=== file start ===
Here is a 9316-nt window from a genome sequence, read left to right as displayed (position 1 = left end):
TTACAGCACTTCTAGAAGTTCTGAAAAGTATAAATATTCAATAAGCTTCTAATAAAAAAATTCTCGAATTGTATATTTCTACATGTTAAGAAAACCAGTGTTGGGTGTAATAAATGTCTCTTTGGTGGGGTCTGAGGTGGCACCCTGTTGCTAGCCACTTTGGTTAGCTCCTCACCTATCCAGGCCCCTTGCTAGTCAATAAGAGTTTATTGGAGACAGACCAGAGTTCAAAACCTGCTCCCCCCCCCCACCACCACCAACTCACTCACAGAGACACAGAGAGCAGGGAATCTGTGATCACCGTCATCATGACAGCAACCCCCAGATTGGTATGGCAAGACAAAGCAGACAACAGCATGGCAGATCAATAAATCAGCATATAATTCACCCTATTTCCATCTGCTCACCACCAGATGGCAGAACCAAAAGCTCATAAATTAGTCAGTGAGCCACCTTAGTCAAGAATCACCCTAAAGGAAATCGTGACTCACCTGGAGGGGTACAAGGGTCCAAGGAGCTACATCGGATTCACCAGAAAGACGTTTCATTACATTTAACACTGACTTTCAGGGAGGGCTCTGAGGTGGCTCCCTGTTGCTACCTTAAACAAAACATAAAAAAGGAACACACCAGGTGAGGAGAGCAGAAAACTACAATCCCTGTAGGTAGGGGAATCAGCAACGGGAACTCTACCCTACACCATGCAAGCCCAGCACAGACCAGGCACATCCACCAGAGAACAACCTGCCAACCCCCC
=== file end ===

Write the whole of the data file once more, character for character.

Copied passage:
Here is a 9316-nt window from a genome sequence, read left to right as displayed (position 1 = left end):
TTACAGCACTTCTAGAAGTTCTGAAAAGTATAAATATTCAATAAGCTTCTAATAAAAAAATTCTCGAATTGTATATTTCTACATGTTAAGAAAACCAGTGTTGGGTGTAATAAATGTCTCTTTGGTGGGGTCTGAGGTGGCACCCTGTTGCTAGCCACTTTGGTTAGCTCCTCACCTATCCAGGCCCCTTGCTAGTCAATAAGAGTTTATTGGAGACAGACCAGAGTTCAAAACCTGCTCCCCCCCCCCACCACCACCAACTCACTCACAGAGACACAGAGAGCAGGGAATCTGTGATCACCGTCATCATGACAGCAACCCCCAGATTGGTATGGCAAGACAAAGCAGACAACAGCATGGCAGATCAATAAATCAGCATATAATTCACCCTATTTCCATCTGCTCACCACCAGATGGCAGAACCAAAAGCTCATAAATTAGTCAGTGAGCCACCTTAGTCAAGAATCACCCTAAAGGAAATCGTGACTCACCTGGAGGGGTACAAGGGTCCAAGGAGCTACATCGGATTCACCAGAAAGACGTTTCATTACATTTAACACTGACTTTCAGGGAGGGCTCTGAGGTGGCTCCCTGTTGCTACCTTAAACAAAACATAAAAAAGGAACACACCAGGTGAGGAGAGCAGAAAACTACAATCCCTGTAGGTAGGGGAATCAGCAACGGGAACTCTACCCTACACCATGCAAGCCCAGCACAGACCAGGCACATCCACCAGAGAACAACCTGCCAACCCCCC